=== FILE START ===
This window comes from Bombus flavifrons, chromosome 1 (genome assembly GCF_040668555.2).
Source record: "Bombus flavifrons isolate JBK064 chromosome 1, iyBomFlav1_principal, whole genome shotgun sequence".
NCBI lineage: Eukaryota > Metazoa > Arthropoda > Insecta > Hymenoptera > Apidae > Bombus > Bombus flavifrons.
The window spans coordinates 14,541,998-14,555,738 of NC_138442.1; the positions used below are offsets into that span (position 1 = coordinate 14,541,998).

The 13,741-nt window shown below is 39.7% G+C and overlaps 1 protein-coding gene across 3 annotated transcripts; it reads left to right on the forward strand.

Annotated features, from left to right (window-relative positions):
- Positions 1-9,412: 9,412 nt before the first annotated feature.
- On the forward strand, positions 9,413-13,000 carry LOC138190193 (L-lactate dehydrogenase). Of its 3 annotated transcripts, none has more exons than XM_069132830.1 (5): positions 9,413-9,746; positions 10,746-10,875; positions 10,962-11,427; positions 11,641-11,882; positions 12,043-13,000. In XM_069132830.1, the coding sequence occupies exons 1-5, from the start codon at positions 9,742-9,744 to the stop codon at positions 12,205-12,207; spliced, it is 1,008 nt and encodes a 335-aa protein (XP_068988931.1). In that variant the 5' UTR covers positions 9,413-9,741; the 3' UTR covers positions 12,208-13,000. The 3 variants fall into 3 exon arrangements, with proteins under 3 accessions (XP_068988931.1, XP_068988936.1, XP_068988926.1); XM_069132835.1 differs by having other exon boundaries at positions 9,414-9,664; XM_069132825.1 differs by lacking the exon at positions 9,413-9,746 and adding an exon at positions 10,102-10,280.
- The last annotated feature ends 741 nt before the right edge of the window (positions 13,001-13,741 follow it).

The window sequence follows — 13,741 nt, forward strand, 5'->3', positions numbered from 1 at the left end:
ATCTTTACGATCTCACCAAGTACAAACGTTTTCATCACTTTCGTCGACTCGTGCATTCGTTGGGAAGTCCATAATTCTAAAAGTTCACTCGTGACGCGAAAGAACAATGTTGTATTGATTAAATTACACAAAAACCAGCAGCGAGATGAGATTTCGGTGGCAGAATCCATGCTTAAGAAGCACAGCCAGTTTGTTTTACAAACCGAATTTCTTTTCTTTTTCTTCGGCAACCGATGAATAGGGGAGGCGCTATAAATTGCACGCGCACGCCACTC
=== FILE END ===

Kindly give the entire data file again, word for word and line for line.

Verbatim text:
This window comes from Bombus flavifrons, chromosome 1 (genome assembly GCF_040668555.2).
Source record: "Bombus flavifrons isolate JBK064 chromosome 1, iyBomFlav1_principal, whole genome shotgun sequence".
NCBI lineage: Eukaryota > Metazoa > Arthropoda > Insecta > Hymenoptera > Apidae > Bombus > Bombus flavifrons.
The window spans coordinates 14,541,998-14,555,738 of NC_138442.1; the positions used below are offsets into that span (position 1 = coordinate 14,541,998).

The 13,741-nt window shown below is 39.7% G+C and overlaps 1 protein-coding gene across 3 annotated transcripts; it reads left to right on the forward strand.

Annotated features, from left to right (window-relative positions):
- Positions 1-9,412: 9,412 nt before the first annotated feature.
- On the forward strand, positions 9,413-13,000 carry LOC138190193 (L-lactate dehydrogenase). Of its 3 annotated transcripts, none has more exons than XM_069132830.1 (5): positions 9,413-9,746; positions 10,746-10,875; positions 10,962-11,427; positions 11,641-11,882; positions 12,043-13,000. In XM_069132830.1, the coding sequence occupies exons 1-5, from the start codon at positions 9,742-9,744 to the stop codon at positions 12,205-12,207; spliced, it is 1,008 nt and encodes a 335-aa protein (XP_068988931.1). In that variant the 5' UTR covers positions 9,413-9,741; the 3' UTR covers positions 12,208-13,000. The 3 variants fall into 3 exon arrangements, with proteins under 3 accessions (XP_068988931.1, XP_068988936.1, XP_068988926.1); XM_069132835.1 differs by having other exon boundaries at positions 9,414-9,664; XM_069132825.1 differs by lacking the exon at positions 9,413-9,746 and adding an exon at positions 10,102-10,280.
- The last annotated feature ends 741 nt before the right edge of the window (positions 13,001-13,741 follow it).

The window sequence follows — 13,741 nt, forward strand, 5'->3', positions numbered from 1 at the left end:
ATCTTTACGATCTCACCAAGTACAAACGTTTTCATCACTTTCGTCGACTCGTGCATTCGTTGGGAAGTCCATAATTCTAAAAGTTCACTCGTGACGCGAAAGAACAATGTTGTATTGATTAAATTACACAAAAACCAGCAGCGAGATGAGATTTCGGTGGCAGAATCCATGCTTAAGAAGCACAGCCAGTTTGTTTTACAAACCGAATTTCTTTTCTTTTTCTTCGGCAACCGATGAATAGGGGAGGCGCTATAAATTGCACGCGCACGCCACTC